The Award Winning Primrose Path Project is about restoration, conservation and connection. Focusing on two and a half miles of lineside in the NYMR we have been working to bring people together to restore lost habitats and connect species. 

Setting the scene

It is March and Signs of Spring are everywhere. One of the most cheery sights is the incredible display of primroses throughout our 18 miles.  On walls, verges and along woodland edges, our primroses rise from their leafy rosettes and give us a wonderful display, March to May.

Unfortunately, although associated with partial shade they can become over shaded and the butterflies and bees that depend on them for an early spring nectar source will not find them.

The Primrose Path Project

Along a 2 ½ mile stretch from Hunting Bridge to Farwath, the habitats of the rare and declining adder and Duke of Burgundy butterfly have been largely lost due to scrub encroachment and lack of grassland management, leaving the adders limited to the northern section and the butterfly isolated in the southern section.

Opening up the habitats again to enable the flourishing of primroses in the spring (the Duke’s food plant) and restoration of the grassland for adders, our aim has been to restore the habitat, reconnecting the species to their former ranges. 

It has been the culmination of 3 years of work. Starting at Kingthorpe in winter 2020, we followed PWay’s example and with the Countryside Worker Apprentices, started to clear the woody vegetation to allow the grassland and spring flowers to emerge. The result was incredible with a beautiful display of primula* in the spring.

The Butterfly Conservation Trust are working on habitat restoration for the rare Duke of Burgundy Butterfly (BCT) in the area and they were very pleased with the results of our lineside work. Primrose and cowslip are the food plant of the Duke’s caterpillar and essential to this early Spring butterfly.

At the same time we were working on the Adder Wall Project (just finished this March 2023!) to restore the old boundary wall and improve habitat for the reptiles in the same location.


Whilst continuing our lineside work to maintain open grassland we have been surveying the lineside and surrounding area for both key species. The BCT have kindly led training sessions on how to find and identify the butterfly, their caterpillar and feeding evidence.

We were super pleased to find the butterfly breeding on neighbouring land and on our lineside, the first evidence in several years, in Summer 2022 which was evidence of our successful habitat work and shows the clear role of the railway as a landscape corridor.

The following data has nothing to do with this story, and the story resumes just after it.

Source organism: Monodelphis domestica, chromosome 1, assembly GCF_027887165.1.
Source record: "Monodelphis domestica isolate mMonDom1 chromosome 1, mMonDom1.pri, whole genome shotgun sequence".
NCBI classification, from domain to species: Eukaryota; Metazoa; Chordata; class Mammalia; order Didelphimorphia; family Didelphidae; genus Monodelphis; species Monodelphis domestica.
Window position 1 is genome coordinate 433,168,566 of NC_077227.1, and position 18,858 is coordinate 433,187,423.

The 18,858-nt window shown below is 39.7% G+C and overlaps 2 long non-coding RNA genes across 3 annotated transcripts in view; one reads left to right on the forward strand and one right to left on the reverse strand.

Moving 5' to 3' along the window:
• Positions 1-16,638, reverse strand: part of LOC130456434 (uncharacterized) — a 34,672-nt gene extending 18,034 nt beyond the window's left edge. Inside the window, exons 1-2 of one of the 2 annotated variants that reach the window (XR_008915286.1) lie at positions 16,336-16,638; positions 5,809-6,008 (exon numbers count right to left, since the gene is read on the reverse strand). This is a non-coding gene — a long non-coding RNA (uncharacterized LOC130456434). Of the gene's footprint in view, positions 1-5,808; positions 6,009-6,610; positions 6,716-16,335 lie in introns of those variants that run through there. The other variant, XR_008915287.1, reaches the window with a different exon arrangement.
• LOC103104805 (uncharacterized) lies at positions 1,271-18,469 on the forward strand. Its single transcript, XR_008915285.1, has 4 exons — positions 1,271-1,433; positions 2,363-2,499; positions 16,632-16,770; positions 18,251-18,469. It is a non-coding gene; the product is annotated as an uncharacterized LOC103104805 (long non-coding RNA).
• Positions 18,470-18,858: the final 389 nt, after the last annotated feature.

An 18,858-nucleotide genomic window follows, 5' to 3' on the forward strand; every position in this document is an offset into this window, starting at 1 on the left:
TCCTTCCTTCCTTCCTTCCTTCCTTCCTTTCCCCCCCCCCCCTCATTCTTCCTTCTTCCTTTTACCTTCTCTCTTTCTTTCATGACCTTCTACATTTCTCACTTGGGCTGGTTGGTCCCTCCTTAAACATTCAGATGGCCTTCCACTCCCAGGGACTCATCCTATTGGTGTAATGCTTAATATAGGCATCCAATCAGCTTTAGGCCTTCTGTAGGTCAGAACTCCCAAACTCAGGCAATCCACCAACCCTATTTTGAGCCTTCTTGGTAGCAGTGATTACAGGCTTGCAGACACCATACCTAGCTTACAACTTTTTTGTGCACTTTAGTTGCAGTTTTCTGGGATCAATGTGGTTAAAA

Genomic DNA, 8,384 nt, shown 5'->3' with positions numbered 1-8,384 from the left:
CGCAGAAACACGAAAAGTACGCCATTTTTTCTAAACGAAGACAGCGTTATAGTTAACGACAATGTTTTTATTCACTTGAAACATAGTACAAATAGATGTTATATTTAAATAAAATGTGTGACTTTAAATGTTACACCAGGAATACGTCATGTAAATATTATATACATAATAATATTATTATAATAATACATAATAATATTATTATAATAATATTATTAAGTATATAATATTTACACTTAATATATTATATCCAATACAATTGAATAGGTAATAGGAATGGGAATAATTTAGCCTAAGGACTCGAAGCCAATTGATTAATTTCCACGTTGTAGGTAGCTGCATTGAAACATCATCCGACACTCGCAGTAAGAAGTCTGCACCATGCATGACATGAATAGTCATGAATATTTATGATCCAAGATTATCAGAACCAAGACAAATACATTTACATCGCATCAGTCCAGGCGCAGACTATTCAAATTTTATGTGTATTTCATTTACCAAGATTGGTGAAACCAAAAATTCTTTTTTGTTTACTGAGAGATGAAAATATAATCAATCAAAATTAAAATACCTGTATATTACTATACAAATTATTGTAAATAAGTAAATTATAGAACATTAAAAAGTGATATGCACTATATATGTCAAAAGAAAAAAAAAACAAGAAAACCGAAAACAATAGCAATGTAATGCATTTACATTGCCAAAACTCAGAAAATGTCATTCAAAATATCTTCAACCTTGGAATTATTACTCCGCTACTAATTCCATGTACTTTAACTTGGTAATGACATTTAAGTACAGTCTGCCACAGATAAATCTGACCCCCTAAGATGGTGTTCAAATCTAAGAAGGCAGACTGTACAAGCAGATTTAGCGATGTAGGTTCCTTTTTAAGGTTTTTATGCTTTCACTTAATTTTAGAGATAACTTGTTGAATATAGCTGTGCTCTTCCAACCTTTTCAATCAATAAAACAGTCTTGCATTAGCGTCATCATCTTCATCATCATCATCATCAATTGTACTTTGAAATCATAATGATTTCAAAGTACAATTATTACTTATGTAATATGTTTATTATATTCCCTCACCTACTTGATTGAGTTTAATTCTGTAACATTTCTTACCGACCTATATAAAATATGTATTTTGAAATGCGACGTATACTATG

The next step was to work out how to continue that work and enable the butterfly to spread to its former range to the North to Farwath. It was recorded in Newtondale and as ‘abundant in the Pickering area’ as far back as 1883 so there is every hope that we can bring it back.

We were not so lucky with our adder surveys. We did find lots of slow worms and lizards using our man-made reptile refuges (the pallet compost bins) but no adders, despite them being commonly spotted by engine drivers, once upon a time. They are however at Farwath and regularly spotted by the farmers there.

Moving Forward

The Yorkshire’s Magnificent Journey Project came to the rescue in 2022 and funded the local farmer at Farwath to help us with lineside clearance. A set of mounted tree-shears and flail was the only way to get on top of it all, taking off from Farwath to join up with the work we had already done at Kingthorpe. Five days of work by the very able, Duncan Eddon, still resulted in weeks of apprentices and lineside volunteers dealing with the clear up!

It has been a really positive project with real team work from many different parties including the NYMR Lineside Conservation Volunteers, the Countryside Worker Apprentices, business volunteers, the Duchy of Lancaster gamekeeper and of course, The Butterfly Conservation Trust.

This project brings multiple organisations together to recognise the value of the railway lineside as a green corridor and as a major player in nature conservation all the while maintaining a safe and operational railway. Fingers crossed that the primroses, butterflies and adders will thrive and be able to move into their former ranges, once again.

*Primula are part of the family of flowers that includes primrose, cowslip and oxlip.

HRA Award for Environmental Innovation 2023 - WINNERS!

The Lineside Conservation Team attended the prestigious Heritage Railway Association Awards Ceremony on 11 March 2023. The project was shortlisted alongside Gloucestershire & Warwickshire Steam Railway for their 'Embankments and Cuttings project - bringing biodiversity back to our railway' and Railworld Wildlife Haven for their 'ReUse, RePurpose and Share' initiative. With all the work that the NYMR Team and our business associates made on the Primrose Path Project, we were pleased to be announced as the winners. Congratulations to the team and all involved.

Kerry Fieldhouse, Lineside & Environmental Sustainability Manager.

Read the Previous Entry and, if you are looking to join the #ConservationTeam and help them in their work, please consider submitting a Volunteer Expression of Interest to start your volunteer journey at the NYMR.

Photos courtesy NYMNP, Kerry Fieldhouse & Heritage Railway Association.